Endothelin-1-Induced Ischemic Damage and Functional Impairment Is Mediated Primarily by NR2B-Containing NMDA Receptors

  • Andrew W. Hume
  • R. Andrew TaskerEmail author
Original Article


Ischemic stroke accounts for 70–80% of stroke cases worldwide and survivors are frequently left with compromising sensorimotor deficits localized to one or more body regions. Most animal models of stroke involve transient or permanent occlusion of one or more major vessels such as the middle cerebral artery and are characterized by widespread damage to cortical and subcortical structures that result in deficits that can confound studies of neuroprotection and neurorehabilitation. Localized microinjections of the vasoconstricting peptide endothelin-1 (ET-1) into specific brain regions are becoming increasingly popular for such studies, but the pharmacology of endothelin-induced ischemic damage is poorly understood. To test the hypothesis that NMDA receptors, and particularly those containing the NR2B subunit, are involved in ET-1-mediated excitotoxicity and functional impairment, male CD1 rats (N = 32) were pre-treated with either the non-competitive NMDA antagonist MK-801 or the NR2B-selective antagonist Ro25-6981 (or vehicle) prior to unilateral microinjections of endothelin-1 into the somatosensory cortex and striatum. Rats were then tested using 4 established tests of sensory and/or motor function over 14 days. Lesion volumes were quantified post-mortem using standard histology and image analysis. Results confirmed reproducible lesions and significant deficits in all tests in vehicle-treated rats that were significantly reduced in both drug groups but were not different between drugs, providing evidence that endothelin-induced ischemic damage is mediated almost exclusively by NR2B-containing NMDA receptors.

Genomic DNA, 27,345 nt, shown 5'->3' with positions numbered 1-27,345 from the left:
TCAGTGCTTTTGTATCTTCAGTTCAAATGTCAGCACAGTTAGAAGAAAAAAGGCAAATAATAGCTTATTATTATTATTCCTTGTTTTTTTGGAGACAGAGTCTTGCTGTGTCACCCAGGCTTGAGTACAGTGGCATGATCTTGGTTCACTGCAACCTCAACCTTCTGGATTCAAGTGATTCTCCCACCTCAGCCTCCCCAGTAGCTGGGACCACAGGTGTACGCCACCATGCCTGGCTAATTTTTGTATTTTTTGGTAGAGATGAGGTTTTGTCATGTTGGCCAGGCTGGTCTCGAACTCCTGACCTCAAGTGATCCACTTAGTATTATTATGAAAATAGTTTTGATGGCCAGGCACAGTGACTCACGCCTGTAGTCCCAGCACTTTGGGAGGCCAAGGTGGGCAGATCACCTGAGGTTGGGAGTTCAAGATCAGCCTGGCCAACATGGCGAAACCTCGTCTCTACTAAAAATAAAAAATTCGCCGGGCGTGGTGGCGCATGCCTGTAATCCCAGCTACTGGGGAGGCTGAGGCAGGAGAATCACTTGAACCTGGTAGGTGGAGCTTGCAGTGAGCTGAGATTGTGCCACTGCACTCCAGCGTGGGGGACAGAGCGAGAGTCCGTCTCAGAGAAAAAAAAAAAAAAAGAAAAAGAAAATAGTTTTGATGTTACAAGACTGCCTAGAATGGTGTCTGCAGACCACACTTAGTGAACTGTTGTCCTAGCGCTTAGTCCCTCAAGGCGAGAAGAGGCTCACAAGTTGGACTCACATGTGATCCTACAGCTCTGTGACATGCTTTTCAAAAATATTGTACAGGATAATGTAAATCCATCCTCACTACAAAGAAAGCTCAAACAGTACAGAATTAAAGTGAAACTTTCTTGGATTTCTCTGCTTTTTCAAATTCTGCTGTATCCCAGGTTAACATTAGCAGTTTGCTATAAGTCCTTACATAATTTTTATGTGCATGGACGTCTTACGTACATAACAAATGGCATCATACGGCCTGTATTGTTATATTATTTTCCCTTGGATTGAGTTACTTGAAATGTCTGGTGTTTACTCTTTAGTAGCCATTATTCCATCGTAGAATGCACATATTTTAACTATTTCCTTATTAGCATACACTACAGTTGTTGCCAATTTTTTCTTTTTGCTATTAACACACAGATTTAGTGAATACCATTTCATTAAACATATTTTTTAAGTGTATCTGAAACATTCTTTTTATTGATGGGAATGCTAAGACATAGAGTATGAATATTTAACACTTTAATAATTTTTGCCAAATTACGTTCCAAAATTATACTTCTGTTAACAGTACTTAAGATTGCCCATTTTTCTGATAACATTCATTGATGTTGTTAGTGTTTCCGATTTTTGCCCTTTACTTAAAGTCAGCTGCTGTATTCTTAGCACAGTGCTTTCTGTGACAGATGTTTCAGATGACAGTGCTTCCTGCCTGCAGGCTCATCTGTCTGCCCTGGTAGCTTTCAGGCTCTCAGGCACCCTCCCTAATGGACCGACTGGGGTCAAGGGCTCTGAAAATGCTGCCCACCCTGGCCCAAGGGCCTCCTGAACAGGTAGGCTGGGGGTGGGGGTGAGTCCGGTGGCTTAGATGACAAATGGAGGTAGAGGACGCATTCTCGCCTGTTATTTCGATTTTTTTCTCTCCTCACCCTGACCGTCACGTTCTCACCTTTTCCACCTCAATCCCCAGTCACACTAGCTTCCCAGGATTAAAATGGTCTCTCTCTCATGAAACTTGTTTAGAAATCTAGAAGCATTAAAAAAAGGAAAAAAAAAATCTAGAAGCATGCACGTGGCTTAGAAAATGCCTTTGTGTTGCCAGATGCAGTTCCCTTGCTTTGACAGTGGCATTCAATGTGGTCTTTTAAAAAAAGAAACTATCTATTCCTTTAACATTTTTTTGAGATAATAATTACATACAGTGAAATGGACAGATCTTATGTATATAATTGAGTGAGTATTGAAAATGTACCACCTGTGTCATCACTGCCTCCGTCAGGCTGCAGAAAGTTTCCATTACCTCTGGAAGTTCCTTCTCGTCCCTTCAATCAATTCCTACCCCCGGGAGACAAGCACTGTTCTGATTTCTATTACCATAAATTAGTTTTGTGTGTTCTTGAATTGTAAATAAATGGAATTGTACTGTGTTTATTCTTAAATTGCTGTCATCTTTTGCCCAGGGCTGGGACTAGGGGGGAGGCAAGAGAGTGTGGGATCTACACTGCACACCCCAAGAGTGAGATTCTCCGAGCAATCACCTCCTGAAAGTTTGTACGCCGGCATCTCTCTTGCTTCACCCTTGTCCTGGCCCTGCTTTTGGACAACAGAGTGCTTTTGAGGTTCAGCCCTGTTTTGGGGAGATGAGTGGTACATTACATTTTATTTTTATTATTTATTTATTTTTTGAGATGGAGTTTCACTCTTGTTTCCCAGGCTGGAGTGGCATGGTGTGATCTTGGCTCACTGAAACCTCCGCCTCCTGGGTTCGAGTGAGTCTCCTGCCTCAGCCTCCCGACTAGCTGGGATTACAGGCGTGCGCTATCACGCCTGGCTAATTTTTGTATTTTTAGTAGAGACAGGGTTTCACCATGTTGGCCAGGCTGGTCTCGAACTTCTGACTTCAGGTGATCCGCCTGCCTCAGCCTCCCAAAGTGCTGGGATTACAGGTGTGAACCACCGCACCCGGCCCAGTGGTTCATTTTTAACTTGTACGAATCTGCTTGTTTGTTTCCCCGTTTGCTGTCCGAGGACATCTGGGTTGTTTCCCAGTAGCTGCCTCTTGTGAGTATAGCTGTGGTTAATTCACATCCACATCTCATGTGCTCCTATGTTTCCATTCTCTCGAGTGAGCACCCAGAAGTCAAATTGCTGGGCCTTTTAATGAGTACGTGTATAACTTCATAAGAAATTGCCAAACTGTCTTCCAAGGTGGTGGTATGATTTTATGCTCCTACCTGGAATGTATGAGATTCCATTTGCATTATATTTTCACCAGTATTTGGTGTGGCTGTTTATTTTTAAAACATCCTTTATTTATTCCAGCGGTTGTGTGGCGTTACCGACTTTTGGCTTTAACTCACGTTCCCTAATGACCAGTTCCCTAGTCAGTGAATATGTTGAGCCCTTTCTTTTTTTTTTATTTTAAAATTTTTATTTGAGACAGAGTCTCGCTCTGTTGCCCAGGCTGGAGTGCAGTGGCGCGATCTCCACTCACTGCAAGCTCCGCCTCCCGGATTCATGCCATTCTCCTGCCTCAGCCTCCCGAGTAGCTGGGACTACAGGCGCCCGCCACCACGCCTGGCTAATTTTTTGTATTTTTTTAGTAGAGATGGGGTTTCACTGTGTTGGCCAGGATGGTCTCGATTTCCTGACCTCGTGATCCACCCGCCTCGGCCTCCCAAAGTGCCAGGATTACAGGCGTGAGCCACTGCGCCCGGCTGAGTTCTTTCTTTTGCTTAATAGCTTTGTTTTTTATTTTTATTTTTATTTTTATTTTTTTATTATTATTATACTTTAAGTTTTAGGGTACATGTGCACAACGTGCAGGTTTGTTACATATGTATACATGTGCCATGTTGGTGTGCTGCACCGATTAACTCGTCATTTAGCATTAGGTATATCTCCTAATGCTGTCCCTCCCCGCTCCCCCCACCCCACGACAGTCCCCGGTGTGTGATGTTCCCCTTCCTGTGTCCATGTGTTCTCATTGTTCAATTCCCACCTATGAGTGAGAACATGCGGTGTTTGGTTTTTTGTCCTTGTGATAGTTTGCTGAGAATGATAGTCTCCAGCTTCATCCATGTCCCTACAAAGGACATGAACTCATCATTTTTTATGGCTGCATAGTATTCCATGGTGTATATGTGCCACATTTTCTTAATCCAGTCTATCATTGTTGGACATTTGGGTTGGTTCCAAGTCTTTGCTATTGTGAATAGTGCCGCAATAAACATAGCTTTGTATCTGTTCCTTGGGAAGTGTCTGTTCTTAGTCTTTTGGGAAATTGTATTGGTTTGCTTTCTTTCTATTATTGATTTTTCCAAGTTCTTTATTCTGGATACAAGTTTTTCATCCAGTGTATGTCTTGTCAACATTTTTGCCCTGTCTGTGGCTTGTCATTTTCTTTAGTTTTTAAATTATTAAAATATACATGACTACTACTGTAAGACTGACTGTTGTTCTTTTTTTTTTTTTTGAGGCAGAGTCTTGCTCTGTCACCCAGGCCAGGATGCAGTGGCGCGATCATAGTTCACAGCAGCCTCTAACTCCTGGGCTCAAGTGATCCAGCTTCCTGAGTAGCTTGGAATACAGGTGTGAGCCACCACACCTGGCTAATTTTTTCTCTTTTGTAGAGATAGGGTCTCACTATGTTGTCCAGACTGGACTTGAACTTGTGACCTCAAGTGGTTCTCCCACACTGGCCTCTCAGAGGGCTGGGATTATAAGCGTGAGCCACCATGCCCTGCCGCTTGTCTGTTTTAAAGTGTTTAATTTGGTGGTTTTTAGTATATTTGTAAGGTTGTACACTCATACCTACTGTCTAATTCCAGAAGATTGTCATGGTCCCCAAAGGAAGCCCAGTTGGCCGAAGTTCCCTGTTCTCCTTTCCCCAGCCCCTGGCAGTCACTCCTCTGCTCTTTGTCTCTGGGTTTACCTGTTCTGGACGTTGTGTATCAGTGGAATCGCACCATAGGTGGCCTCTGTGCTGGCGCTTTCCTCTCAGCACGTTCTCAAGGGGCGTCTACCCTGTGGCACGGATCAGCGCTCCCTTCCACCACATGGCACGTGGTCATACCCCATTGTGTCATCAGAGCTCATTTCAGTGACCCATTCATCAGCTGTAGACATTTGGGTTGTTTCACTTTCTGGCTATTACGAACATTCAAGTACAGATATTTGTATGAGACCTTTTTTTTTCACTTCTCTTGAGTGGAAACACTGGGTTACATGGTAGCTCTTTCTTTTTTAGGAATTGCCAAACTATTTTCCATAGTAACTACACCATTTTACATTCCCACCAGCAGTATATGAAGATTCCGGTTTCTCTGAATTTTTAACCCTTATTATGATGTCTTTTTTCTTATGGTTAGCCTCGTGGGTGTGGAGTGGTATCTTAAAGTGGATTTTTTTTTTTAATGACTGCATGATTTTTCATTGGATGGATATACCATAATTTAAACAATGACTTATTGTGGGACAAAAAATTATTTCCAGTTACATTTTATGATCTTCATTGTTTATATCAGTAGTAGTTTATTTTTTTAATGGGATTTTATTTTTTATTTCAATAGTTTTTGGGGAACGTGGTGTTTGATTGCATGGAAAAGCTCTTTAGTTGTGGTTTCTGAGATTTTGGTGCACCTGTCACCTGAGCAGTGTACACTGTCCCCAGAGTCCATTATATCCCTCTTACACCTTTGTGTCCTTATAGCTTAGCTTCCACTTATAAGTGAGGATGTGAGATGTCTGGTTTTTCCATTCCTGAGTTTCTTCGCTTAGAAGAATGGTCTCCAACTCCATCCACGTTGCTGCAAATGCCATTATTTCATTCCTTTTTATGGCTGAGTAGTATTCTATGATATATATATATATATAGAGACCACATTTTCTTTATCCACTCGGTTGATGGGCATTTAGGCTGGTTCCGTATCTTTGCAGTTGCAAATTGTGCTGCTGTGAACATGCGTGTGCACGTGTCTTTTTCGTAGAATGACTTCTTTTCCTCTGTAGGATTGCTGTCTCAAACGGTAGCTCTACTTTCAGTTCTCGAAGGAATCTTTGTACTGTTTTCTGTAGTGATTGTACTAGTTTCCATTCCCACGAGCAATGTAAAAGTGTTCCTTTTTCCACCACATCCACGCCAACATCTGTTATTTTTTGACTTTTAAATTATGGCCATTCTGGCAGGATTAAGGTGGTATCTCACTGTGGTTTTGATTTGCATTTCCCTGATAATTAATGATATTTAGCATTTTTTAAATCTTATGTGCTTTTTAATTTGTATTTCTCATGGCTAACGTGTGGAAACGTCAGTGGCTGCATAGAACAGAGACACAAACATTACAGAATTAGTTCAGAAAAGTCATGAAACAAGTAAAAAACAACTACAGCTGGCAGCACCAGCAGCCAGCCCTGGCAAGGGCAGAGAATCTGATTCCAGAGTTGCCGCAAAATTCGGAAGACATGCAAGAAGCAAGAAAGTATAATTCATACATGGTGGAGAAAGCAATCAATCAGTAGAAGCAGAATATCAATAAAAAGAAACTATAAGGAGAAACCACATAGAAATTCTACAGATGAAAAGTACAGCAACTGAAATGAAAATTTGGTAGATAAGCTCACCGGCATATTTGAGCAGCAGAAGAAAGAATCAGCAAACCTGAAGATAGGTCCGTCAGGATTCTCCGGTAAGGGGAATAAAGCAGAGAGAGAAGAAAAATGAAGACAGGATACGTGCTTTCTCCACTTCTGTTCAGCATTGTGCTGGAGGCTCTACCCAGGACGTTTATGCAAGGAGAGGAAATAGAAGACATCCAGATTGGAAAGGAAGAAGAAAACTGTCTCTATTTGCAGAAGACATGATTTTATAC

Ischemia Endothelin NMDA receptor Excitotoxicity Somatosensory function 



The authors thank Ms. Debra MacDonald for the technical assistance.

Funding Information

Research funding was provided by Atlantic Innovation Fund grant 193629.

Supplementary material

12640_2019_138_MOESM1_ESM.docx (250 kb)
ESM 1 (DOCX 250 kb).


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Copyright information

© Springer Science+Business Media, LLC, part of Springer Nature 2019

Authors and Affiliations

  1. 1.Department of Biomedical SciencesUniversity of Prince Edward IslandCharlottetownCanada
  2. 2.Translational Neuropsychiatry Unit, Clinical MedicineAarhus UniversityAarhusDenmark

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